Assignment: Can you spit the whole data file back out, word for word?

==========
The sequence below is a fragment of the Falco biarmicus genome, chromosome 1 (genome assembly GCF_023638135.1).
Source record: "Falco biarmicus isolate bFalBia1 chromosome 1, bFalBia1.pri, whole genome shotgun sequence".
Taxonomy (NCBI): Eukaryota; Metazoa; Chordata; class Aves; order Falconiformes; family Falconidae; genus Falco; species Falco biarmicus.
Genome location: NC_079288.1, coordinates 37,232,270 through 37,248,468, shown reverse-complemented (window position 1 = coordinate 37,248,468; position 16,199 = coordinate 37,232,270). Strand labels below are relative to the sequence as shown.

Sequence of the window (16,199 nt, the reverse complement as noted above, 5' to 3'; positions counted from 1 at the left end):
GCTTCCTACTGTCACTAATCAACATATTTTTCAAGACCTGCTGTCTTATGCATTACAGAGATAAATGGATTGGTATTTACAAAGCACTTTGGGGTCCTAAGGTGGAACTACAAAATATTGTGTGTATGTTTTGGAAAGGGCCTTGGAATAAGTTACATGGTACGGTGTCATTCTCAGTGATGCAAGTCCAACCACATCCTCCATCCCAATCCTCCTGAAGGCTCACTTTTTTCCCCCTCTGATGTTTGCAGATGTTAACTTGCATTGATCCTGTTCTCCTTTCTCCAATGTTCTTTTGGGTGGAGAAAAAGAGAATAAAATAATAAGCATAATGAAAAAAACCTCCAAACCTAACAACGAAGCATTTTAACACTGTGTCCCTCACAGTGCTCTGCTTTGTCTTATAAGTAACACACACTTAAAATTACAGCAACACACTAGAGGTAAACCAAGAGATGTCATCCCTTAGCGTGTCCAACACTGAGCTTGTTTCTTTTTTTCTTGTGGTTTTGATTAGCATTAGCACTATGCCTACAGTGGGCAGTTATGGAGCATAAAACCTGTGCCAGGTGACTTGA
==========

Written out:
The sequence below is a fragment of the Falco biarmicus genome, chromosome 1 (genome assembly GCF_023638135.1).
Source record: "Falco biarmicus isolate bFalBia1 chromosome 1, bFalBia1.pri, whole genome shotgun sequence".
Taxonomy (NCBI): Eukaryota; Metazoa; Chordata; class Aves; order Falconiformes; family Falconidae; genus Falco; species Falco biarmicus.
Genome location: NC_079288.1, coordinates 37,232,270 through 37,248,468, shown reverse-complemented (window position 1 = coordinate 37,248,468; position 16,199 = coordinate 37,232,270). Strand labels below are relative to the sequence as shown.

Sequence of the window (16,199 nt, the reverse complement as noted above, 5' to 3'; positions counted from 1 at the left end):
GCTTCCTACTGTCACTAATCAACATATTTTTCAAGACCTGCTGTCTTATGCATTACAGAGATAAATGGATTGGTATTTACAAAGCACTTTGGGGTCCTAAGGTGGAACTACAAAATATTGTGTGTATGTTTTGGAAAGGGCCTTGGAATAAGTTACATGGTACGGTGTCATTCTCAGTGATGCAAGTCCAACCACATCCTCCATCCCAATCCTCCTGAAGGCTCACTTTTTTCCCCCTCTGATGTTTGCAGATGTTAACTTGCATTGATCCTGTTCTCCTTTCTCCAATGTTCTTTTGGGTGGAGAAAAAGAGAATAAAATAATAAGCATAATGAAAAAAACCTCCAAACCTAACAACGAAGCATTTTAACACTGTGTCCCTCACAGTGCTCTGCTTTGTCTTATAAGTAACACACACTTAAAATTACAGCAACACACTAGAGGTAAACCAAGAGATGTCATCCCTTAGCGTGTCCAACACTGAGCTTGTTTCTTTTTTTCTTGTGGTTTTGATTAGCATTAGCACTATGCCTACAGTGGGCAGTTATGGAGCATAAAACCTGTGCCAGGTGACTTGA